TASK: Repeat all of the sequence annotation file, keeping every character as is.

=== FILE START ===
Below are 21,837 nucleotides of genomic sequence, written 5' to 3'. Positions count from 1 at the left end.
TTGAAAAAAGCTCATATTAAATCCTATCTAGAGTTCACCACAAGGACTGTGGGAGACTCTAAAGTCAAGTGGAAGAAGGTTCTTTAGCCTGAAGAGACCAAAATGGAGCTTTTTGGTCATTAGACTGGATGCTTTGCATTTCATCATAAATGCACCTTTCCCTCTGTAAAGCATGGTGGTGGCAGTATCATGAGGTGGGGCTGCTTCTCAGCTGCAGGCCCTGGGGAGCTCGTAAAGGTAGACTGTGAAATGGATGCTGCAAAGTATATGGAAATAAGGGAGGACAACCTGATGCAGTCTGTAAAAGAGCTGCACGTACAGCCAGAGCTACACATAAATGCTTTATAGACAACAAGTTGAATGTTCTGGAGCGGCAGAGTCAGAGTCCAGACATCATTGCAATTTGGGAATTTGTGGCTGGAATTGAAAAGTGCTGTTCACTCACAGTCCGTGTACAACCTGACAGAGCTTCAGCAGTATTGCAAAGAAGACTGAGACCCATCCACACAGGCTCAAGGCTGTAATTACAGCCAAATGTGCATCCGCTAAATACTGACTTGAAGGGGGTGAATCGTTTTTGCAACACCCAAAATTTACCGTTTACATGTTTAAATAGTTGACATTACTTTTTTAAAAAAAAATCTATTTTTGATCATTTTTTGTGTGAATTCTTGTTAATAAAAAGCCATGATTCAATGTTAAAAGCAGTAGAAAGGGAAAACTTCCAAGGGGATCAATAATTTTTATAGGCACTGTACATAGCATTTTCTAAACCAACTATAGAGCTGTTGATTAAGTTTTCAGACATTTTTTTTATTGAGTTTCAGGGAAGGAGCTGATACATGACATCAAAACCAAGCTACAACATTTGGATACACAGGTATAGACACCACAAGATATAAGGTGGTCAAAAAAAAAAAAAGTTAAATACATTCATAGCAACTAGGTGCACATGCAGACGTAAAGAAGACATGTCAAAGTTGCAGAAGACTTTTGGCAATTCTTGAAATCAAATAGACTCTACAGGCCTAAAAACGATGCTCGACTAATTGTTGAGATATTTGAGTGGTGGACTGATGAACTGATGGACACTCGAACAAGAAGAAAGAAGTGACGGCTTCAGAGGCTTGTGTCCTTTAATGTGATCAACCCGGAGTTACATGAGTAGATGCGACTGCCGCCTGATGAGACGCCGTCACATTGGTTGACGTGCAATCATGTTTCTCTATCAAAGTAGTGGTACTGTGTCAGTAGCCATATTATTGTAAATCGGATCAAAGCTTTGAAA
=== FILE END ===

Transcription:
Below are 21,837 nucleotides of genomic sequence, written 5' to 3'. Positions count from 1 at the left end.
TTGAAAAAAGCTCATATTAAATCCTATCTAGAGTTCACCACAAGGACTGTGGGAGACTCTAAAGTCAAGTGGAAGAAGGTTCTTTAGCCTGAAGAGACCAAAATGGAGCTTTTTGGTCATTAGACTGGATGCTTTGCATTTCATCATAAATGCACCTTTCCCTCTGTAAAGCATGGTGGTGGCAGTATCATGAGGTGGGGCTGCTTCTCAGCTGCAGGCCCTGGGGAGCTCGTAAAGGTAGACTGTGAAATGGATGCTGCAAAGTATATGGAAATAAGGGAGGACAACCTGATGCAGTCTGTAAAAGAGCTGCACGTACAGCCAGAGCTACACATAAATGCTTTATAGACAACAAGTTGAATGTTCTGGAGCGGCAGAGTCAGAGTCCAGACATCATTGCAATTTGGGAATTTGTGGCTGGAATTGAAAAGTGCTGTTCACTCACAGTCCGTGTACAACCTGACAGAGCTTCAGCAGTATTGCAAAGAAGACTGAGACCCATCCACACAGGCTCAAGGCTGTAATTACAGCCAAATGTGCATCCGCTAAATACTGACTTGAAGGGGGTGAATCGTTTTTGCAACACCCAAAATTTACCGTTTACATGTTTAAATAGTTGACATTACTTTTTTAAAAAAAAATCTATTTTTGATCATTTTTTGTGTGAATTCTTGTTAATAAAAAGCCATGATTCAATGTTAAAAGCAGTAGAAAGGGAAAACTTCCAAGGGGATCAATAATTTTTATAGGCACTGTACATAGCATTTTCTAAACCAACTATAGAGCTGTTGATTAAGTTTTCAGACATTTTTTTTATTGAGTTTCAGGGAAGGAGCTGATACATGACATCAAAACCAAGCTACAACATTTGGATACACAGGTATAGACACCACAAGATATAAGGTGGTCAAAAAAAAAAAAAGTTAAATACATTCATAGCAACTAGGTGCACATGCAGACGTAAAGAAGACATGTCAAAGTTGCAGAAGACTTTTGGCAATTCTTGAAATCAAATAGACTCTACAGGCCTAAAAACGATGCTCGACTAATTGTTGAGATATTTGAGTGGTGGACTGATGAACTGATGGACACTCGAACAAGAAGAAAGAAGTGACGGCTTCAGAGGCTTGTGTCCTTTAATGTGATCAACCCGGAGTTACATGAGTAGATGCGACTGCCGCCTGATGAGACGCCGTCACATTGGTTGACGTGCAATCATGTTTCTCTATCAAAGTAGTGGTACTGTGTCAGTAGCCATATTATTGTAAATCGGATCAAAGCTTTGAAA